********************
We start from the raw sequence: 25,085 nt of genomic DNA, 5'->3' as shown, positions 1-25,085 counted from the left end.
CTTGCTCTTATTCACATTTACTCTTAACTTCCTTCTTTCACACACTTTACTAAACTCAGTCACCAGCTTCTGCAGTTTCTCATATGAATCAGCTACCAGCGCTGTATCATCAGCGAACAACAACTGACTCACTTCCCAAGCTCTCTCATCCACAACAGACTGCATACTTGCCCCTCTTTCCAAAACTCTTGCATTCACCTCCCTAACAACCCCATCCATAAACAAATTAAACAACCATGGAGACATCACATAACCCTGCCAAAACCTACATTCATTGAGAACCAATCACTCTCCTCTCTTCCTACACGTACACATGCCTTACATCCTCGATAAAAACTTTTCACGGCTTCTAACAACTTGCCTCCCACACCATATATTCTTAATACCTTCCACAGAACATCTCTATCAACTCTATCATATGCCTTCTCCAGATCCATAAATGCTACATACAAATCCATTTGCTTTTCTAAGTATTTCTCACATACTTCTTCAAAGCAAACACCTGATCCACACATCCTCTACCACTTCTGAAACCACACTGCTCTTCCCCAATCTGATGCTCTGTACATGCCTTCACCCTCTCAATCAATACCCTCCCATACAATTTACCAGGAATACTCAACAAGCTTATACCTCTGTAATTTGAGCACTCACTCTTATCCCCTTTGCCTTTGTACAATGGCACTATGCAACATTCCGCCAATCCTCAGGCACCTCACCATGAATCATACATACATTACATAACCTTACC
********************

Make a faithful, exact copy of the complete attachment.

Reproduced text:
We start from the raw sequence: 25,085 nt of genomic DNA, 5'->3' as shown, positions 1-25,085 counted from the left end.
CTTGCTCTTATTCACATTTACTCTTAACTTCCTTCTTTCACACACTTTACTAAACTCAGTCACCAGCTTCTGCAGTTTCTCATATGAATCAGCTACCAGCGCTGTATCATCAGCGAACAACAACTGACTCACTTCCCAAGCTCTCTCATCCACAACAGACTGCATACTTGCCCCTCTTTCCAAAACTCTTGCATTCACCTCCCTAACAACCCCATCCATAAACAAATTAAACAACCATGGAGACATCACATAACCCTGCCAAAACCTACATTCATTGAGAACCAATCACTCTCCTCTCTTCCTACACGTACACATGCCTTACATCCTCGATAAAAACTTTTCACGGCTTCTAACAACTTGCCTCCCACACCATATATTCTTAATACCTTCCACAGAACATCTCTATCAACTCTATCATATGCCTTCTCCAGATCCATAAATGCTACATACAAATCCATTTGCTTTTCTAAGTATTTCTCACATACTTCTTCAAAGCAAACACCTGATCCACACATCCTCTACCACTTCTGAAACCACACTGCTCTTCCCCAATCTGATGCTCTGTACATGCCTTCACCCTCTCAATCAATACCCTCCCATACAATTTACCAGGAATACTCAACAAGCTTATACCTCTGTAATTTGAGCACTCACTCTTATCCCCTTTGCCTTTGTACAATGGCACTATGCAACATTCCGCCAATCCTCAGGCACCTCACCATGAATCATACATACATTACATAACCTTACC